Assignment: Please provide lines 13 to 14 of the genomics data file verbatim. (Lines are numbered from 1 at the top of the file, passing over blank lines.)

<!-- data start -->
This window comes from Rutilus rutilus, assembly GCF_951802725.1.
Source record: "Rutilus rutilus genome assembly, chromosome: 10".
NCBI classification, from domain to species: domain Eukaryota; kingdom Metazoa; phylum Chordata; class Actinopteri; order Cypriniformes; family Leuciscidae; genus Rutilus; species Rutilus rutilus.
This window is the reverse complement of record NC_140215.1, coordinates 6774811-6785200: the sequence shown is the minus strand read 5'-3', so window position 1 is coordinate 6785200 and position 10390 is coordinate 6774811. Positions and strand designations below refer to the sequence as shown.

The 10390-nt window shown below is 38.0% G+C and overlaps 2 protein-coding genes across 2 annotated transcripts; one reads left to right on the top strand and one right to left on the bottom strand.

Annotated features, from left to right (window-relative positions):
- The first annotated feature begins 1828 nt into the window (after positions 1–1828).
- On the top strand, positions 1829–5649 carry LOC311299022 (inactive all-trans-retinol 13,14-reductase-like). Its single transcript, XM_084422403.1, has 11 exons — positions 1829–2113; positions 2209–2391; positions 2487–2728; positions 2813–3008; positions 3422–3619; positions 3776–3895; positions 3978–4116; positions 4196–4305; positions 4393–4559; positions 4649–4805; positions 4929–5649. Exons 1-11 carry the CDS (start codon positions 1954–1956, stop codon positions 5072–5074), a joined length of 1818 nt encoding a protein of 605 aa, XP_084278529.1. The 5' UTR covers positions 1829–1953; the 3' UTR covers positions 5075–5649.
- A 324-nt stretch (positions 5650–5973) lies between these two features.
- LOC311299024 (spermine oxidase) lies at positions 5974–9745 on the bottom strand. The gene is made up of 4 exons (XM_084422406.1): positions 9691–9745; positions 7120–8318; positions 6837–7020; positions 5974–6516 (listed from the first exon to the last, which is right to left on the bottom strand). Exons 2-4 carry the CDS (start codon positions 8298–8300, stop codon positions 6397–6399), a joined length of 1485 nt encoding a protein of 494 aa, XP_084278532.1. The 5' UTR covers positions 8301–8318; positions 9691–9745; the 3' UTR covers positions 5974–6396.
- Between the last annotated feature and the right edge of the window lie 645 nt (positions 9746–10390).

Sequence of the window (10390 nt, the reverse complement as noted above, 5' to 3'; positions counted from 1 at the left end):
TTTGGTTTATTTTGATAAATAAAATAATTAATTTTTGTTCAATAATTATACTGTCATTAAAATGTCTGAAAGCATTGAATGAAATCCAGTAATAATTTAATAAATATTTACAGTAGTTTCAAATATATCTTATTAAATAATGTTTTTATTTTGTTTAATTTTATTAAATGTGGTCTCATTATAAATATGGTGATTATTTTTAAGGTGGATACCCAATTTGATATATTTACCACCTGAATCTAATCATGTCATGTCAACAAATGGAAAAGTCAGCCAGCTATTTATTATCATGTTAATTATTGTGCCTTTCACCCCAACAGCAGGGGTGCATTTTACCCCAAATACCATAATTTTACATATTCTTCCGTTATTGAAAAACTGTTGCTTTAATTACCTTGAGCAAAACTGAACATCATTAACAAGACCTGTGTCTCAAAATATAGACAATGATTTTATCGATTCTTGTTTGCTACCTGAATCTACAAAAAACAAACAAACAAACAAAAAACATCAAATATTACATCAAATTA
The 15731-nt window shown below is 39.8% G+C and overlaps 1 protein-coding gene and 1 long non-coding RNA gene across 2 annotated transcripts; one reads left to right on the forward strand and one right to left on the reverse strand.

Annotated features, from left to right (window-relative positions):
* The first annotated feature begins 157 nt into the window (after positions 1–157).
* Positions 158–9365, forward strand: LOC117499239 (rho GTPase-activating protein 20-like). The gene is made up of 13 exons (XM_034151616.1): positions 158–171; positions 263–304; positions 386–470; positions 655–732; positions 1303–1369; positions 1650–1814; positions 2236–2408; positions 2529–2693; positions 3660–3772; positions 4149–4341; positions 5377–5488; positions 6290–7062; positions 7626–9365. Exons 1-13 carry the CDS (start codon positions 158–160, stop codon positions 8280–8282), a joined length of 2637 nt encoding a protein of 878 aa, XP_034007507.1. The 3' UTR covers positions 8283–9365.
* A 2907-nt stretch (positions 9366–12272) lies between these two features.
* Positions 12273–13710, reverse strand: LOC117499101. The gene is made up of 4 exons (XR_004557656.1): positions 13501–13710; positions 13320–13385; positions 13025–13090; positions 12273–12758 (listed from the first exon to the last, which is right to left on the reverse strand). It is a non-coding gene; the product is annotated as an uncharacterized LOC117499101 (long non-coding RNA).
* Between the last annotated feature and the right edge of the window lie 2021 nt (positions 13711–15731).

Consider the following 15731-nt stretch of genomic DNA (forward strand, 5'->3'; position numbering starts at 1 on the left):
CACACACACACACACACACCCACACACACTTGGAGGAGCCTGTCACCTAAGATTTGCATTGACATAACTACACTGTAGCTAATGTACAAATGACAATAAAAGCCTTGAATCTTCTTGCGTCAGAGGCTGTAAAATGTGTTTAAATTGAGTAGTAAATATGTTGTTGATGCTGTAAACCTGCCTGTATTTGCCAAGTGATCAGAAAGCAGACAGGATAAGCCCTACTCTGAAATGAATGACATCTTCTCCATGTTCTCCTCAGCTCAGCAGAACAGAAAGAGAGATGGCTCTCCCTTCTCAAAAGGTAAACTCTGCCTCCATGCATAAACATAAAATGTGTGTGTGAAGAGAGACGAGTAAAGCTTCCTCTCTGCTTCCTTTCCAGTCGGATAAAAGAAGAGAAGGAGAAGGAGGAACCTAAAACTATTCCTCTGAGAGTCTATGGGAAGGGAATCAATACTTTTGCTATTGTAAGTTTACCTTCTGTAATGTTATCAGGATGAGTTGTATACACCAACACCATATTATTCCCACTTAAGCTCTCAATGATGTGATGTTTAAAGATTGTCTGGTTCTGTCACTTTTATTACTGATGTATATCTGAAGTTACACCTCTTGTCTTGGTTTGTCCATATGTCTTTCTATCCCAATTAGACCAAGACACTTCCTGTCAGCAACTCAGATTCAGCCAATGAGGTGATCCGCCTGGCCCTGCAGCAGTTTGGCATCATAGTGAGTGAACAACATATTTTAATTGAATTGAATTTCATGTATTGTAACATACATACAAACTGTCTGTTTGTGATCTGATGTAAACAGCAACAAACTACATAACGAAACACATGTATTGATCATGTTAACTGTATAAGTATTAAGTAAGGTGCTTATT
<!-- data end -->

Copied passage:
TTTGGTTTATTTTGATAAATAAAATAATTAATTTTTGTTCAATAATTATACTGTCATTAAAATGTCTGAAAGCATTGAATGAAATCCAGTAATAATTTAATAAATATTTACAGTAGTTTCAAATATATCTTATTAAATAATGTTTTTATTTTGTTTAATTTTATTAAATGTGGTCTCATTATAAATATGGTGATTATTTTTAAGGTGGATACCCAATTTGATATATTTACCACCTGAATCTAATCATGTCATGTCAACAAATGGAAAAGTCAGCCAGCTATTTATTATCATGTTAATTATTGTGCCTTTCACCCCAACAGCAGGGGTGCATTTTACCCCAAATACCATAATTTTACATATTCTTCCGTTATTGAAAAACTGTTGCTTTAATTACCTTGAGCAAAACTGAACATCATTAACAAGACCTGTGTCTCAAAATATAGACAATGATTTTATCGATTCTTGTTTGCTACCTGAATCTACAAAAAACAAACAAACAAACAAAAAACATCAAATATTACATCAAATTA
The 15731-nt window shown below is 39.8% G+C and overlaps 1 protein-coding gene and 1 long non-coding RNA gene across 2 annotated transcripts; one reads left to right on the forward strand and one right to left on the reverse strand.